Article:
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I have been tasked with creating a 2d game (In JAVA) for Computer Science 2A. I've created the game and all works well, but how do i go about converting this 2D game to 3D, ie. The game will be played in a 2D plane(2D array) but will rendered in 3D.

More specifically - Using JLWGL.

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closed as not a real question by Philipp Reichart, Nicol Bolas, genpfault, Tejs, Graviton Apr 20 '12 at 4:20

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Do you have a specific question? A vague request for advice likely won't get much response here. As far as the OpenGL API goes I believe lwjgl is pretty much the same so any OpenGL tutorial should be applicable to lwjgl, perhaps outside of window initialization, which you can find tutorials for on their website : lwjgl.org/wiki/index.php?title=Main_Page#Getting_started –  Tim Apr 18 '12 at 18:12
    
Tim: thanks for the link but i have been through it, i don't understand where to begin. But i shall push through! –  Markus Apr 18 '12 at 18:15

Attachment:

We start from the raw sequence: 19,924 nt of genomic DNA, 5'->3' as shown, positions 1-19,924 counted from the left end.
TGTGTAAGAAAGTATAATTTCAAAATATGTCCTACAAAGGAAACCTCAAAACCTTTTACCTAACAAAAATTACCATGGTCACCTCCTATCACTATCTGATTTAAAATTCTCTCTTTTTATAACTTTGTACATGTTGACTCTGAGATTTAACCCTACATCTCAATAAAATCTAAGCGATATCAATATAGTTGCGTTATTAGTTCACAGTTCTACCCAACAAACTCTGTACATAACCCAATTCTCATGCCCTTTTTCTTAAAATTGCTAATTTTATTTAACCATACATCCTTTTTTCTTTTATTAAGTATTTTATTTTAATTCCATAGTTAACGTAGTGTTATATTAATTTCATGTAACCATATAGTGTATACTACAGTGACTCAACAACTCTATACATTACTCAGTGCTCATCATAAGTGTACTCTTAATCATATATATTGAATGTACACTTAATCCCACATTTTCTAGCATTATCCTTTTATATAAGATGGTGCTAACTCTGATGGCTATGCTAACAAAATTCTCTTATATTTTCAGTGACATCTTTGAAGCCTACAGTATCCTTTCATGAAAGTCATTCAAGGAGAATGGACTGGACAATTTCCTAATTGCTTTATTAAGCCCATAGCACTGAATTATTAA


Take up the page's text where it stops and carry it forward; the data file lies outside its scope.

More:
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What do you mean, to begin? If you followed the tutorials you should be able to have a really simple framework and load some simple quads and sprites. From there its a simple step to loading a cube, then a simple 3d model, then whatever you want. The only thing to do is just get started and practice :) –  Tim Apr 18 '12 at 18:19

1 Answer 1

up vote 2 down vote accepted

There is no way to automatize the creation of a 3D game (using textured 3D models) from a 2D-based game (made of sprites, or otherwise a set of animated 2D imagery).


As for making a 3D game that has 2D physics. Well, you will actually be creating exactly that, a 3D game that, in terms of physics, is one axis short or limited.

What that axis is depends on your game. "Z" usually (not a standard, you'll have to do your own tweaking!) refers to the depth, so in a PLATFORM game that moves just side-to-side (X axis) and up-and-down (Y axis), you would simply skip implementing any player-commanded movement for that Z axis.

Don't forget you can't simply skip everything related to the axis altogether! The characters and objects are 3D! So following the same example they would still have depth (Z-axis), and they'r animation will still make depth-related movements.

So, in the end, it is like Tim tried to explain, there is no "easy way" and you will just have to grasp how to do rendering of a 3D game (you just won't be using complex physics on it, but that's pretty much the only difference).

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